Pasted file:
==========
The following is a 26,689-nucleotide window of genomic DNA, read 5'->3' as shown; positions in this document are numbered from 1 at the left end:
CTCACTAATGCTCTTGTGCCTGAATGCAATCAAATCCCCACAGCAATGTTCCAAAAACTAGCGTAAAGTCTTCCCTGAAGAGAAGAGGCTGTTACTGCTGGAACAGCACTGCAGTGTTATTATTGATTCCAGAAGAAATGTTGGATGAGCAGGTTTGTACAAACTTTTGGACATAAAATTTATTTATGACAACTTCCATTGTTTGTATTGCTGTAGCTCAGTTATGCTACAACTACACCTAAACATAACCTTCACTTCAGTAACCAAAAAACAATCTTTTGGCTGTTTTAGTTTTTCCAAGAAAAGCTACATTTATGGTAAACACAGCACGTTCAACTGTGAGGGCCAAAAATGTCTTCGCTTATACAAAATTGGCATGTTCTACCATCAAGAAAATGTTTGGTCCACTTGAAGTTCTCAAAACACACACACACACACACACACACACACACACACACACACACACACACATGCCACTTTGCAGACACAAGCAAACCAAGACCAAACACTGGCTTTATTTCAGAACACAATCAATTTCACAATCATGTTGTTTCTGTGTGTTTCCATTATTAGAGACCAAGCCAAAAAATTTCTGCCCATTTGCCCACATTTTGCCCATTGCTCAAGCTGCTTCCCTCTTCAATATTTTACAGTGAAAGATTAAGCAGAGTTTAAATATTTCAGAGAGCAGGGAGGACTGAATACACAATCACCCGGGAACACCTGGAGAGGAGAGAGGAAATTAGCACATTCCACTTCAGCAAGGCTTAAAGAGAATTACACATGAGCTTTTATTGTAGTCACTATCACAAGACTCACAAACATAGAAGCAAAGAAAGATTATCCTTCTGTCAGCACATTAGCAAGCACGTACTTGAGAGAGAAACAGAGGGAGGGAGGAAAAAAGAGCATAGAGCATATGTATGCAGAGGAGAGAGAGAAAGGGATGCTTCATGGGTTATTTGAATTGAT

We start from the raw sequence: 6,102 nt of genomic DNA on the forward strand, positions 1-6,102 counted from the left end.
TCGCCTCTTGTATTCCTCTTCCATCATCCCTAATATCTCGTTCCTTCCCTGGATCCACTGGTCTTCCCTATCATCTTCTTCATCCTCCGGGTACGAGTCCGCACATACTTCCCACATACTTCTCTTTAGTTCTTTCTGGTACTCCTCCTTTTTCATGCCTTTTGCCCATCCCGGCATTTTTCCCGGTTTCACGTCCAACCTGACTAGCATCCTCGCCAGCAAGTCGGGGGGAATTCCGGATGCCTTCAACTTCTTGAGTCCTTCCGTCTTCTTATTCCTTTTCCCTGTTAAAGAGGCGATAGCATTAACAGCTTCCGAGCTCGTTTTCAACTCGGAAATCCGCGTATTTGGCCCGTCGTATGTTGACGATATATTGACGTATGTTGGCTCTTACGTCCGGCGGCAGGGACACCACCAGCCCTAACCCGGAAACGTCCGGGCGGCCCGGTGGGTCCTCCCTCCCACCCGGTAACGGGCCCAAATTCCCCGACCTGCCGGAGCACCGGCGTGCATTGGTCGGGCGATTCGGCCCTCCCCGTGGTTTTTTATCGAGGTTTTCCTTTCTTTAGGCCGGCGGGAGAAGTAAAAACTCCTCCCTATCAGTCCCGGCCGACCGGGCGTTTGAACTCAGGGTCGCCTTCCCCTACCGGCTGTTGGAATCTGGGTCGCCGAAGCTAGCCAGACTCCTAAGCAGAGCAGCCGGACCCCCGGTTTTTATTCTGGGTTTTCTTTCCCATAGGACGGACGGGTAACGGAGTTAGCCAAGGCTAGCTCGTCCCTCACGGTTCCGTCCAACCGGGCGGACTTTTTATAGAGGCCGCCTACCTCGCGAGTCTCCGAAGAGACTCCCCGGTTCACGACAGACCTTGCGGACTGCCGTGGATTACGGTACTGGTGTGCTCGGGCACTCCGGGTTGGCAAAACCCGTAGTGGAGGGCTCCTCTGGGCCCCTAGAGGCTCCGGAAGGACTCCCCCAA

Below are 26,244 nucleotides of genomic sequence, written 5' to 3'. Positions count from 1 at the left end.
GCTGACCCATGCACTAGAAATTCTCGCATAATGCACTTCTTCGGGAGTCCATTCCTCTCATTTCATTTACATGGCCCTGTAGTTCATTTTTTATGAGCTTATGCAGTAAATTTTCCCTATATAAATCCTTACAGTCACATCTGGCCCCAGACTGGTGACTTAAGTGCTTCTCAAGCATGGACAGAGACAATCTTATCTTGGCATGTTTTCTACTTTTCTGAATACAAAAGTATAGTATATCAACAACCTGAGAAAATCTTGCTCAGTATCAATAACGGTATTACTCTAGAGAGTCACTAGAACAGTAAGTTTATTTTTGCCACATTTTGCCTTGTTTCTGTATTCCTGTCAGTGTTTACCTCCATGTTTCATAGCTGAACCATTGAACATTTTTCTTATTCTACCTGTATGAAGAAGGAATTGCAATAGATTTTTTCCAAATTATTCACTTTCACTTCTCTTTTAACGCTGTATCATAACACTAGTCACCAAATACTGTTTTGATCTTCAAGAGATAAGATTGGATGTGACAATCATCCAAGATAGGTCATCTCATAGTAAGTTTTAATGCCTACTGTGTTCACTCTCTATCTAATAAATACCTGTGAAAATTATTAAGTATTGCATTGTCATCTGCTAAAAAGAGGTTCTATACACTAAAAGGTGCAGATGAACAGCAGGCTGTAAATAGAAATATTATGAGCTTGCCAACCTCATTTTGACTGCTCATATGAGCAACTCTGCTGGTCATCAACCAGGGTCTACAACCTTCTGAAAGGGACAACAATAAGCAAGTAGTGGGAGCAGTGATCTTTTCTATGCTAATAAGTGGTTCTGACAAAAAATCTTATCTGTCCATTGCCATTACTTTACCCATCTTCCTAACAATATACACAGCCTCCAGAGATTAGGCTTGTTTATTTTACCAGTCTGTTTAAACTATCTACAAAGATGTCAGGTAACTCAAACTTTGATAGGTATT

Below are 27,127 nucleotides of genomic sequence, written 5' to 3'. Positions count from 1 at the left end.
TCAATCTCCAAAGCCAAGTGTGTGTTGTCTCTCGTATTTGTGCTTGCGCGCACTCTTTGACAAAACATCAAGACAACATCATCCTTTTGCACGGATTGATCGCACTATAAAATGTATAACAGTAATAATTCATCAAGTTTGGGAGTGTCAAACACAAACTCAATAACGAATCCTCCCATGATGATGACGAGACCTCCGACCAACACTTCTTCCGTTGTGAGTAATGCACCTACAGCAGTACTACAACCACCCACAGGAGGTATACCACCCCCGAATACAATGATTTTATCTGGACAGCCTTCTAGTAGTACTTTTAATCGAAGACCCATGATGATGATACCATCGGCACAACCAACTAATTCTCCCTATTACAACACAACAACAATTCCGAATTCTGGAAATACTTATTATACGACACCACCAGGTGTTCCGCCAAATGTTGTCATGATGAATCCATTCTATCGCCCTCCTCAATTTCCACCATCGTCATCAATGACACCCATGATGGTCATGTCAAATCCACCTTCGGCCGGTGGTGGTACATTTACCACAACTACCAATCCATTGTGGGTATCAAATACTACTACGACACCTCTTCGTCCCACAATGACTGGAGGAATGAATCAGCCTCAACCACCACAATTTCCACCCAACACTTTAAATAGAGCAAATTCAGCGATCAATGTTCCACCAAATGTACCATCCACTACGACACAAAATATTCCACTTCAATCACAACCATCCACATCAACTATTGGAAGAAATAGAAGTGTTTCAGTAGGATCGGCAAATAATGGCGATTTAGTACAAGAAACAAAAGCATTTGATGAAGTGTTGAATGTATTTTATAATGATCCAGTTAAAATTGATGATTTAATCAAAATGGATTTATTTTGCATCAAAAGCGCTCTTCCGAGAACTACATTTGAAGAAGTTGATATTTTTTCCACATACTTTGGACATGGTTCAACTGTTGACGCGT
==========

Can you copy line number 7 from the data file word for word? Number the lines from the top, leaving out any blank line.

Below are 27,127 nucleotides of genomic sequence, written 5' to 3'. Positions count from 1 at the left end.